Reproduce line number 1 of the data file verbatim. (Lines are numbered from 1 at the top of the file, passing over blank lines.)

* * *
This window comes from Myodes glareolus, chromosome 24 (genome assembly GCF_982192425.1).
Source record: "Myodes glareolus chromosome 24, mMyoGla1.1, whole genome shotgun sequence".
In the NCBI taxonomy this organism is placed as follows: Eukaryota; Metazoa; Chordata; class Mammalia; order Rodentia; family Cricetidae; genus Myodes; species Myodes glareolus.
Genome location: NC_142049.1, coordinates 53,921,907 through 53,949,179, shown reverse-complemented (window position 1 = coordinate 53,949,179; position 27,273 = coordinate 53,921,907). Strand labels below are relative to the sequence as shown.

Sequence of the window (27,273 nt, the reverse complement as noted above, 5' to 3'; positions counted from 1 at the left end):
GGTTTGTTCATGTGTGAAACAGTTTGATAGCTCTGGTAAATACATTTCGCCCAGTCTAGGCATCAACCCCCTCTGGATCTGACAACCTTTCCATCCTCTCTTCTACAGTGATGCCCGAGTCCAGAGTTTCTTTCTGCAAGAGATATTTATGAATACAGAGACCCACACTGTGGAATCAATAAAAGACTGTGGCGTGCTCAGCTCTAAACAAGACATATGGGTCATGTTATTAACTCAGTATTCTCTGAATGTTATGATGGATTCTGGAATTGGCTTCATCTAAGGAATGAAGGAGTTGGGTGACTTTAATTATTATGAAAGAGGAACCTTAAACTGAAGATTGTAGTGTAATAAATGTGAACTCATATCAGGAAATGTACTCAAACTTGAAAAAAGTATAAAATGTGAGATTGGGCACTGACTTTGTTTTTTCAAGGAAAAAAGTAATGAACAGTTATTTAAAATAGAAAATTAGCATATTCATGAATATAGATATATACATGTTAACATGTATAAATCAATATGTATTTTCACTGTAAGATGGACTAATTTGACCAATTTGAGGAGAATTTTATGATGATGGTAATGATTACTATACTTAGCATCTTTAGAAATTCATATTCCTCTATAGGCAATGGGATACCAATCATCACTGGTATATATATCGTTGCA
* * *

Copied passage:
This window comes from Myodes glareolus, chromosome 24 (genome assembly GCF_982192425.1).